“I tried not to make a preachy film,” Swift said, “[but] we’re kind of spoiled as Americans. These people have so much to give us because of what they go through. What I would like people to take away is a capacity to open our hearts and be compassionate.”
Since the completion of the Columbus Crossing Borders Project, its roaring success has been a shock even to VanBalen. Its debut event in May 2017 was attended by more than 400 people.
“It’s gaining momentum, as though the project has grown legs of its own and taken off, and we’re just trying to keep up with it,” VanBalen said. “I never thought that it would leave Ohio, but we’ve already been traveling from city to city.”
VanBalen said one of the most important aspects of the project is spreading knowledge through conversation at the exhibits.
“The conversations that we have often are in regard to what we all deserve: the cornerstones of respect, caring, and putting love into action,” she said. “If we could focus on that, it would heal so much in our world right now.”
When the exhibit concludes all planned touring at the close of 2018, all artwork will be auctioned and the proceeds will benefit refugees. Though the project does not generate many funds, VanBalen still feels that refugees have been encouraged by their activism.
“Maybe it doesn’t change people in a dramatic way, but it brings smiles to their hearts knowing that somebody cares about them,” she said.
Additionally, VanBalen said she realizes that young people represent an opportunity for culture-wide change within the United States.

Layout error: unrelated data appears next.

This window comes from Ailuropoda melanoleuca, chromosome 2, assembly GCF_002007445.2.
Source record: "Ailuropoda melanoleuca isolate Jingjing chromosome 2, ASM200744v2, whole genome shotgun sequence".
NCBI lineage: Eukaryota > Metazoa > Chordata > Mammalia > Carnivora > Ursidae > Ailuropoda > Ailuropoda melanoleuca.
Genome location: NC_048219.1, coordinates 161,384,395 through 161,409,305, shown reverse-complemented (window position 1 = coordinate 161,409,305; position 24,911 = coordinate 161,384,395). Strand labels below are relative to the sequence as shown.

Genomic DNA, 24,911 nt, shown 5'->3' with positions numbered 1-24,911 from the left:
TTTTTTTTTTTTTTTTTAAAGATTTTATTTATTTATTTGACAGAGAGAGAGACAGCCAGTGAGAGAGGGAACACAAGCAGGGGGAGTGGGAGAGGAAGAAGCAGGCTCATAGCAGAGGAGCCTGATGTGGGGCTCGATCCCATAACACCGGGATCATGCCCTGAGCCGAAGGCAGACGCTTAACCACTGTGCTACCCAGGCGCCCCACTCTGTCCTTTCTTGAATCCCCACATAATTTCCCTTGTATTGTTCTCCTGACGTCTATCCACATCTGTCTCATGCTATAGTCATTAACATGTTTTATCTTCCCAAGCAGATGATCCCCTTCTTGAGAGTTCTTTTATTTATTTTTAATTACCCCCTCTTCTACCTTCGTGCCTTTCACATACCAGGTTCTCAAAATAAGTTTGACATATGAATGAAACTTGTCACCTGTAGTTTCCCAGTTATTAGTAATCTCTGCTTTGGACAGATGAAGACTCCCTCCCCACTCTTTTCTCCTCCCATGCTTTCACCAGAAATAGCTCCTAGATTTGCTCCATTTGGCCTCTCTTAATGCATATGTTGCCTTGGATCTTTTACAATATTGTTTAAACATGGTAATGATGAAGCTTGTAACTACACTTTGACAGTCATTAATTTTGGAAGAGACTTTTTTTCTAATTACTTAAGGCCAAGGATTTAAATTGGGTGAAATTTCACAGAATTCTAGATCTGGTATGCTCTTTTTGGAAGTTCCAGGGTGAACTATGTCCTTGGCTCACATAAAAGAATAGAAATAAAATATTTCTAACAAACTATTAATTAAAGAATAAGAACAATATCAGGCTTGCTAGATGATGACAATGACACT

“Through our advocacy, we’re really trying to reach out to a wide demographic, and one of the most uplifting experiences we’ve been having is with younger people,” she said. “What better way to change hearts and minds than to start with young people?”
VanBalen is unsure of where her brainchild will go in the future, but she is confident that it will leave a lasting legacy.
“If even a small fraction of the community becomes aware, and starts to understand what’s happening, then it’s worth it,” she said. “I’m aiming big because I feel this is urgent. It’s essential work, and we have to do it for each other.”
One of the artists, Dasa Harris, is a refugee from communist east Europe and came to the United States in 1993. Because of her heritage, the project’s meaning resonates for her. Her painting features a woman and child staring out over a stormy sea.
“I am hopeful this project can, in some small way, shine a spotlight on their plight,” Harris wrote on the Columbus Crossing Borders website, “and encourage governments around the globe to tear down their walls and fences and recognize, with compassion, our common humanity.”
The Columbus Crossing Borders Project is coming to the Cultural Arts Center in Columbus on May 21; the exhibit will be open from 2-7 p.m., and admission is free. Additionally, the documentary “Breathe Free” can be purchased on Vimeo for $5.
Katie Milligan is a freshman English major. She enjoys taking Polaroid photos, eating pasta, and watching Disney movies.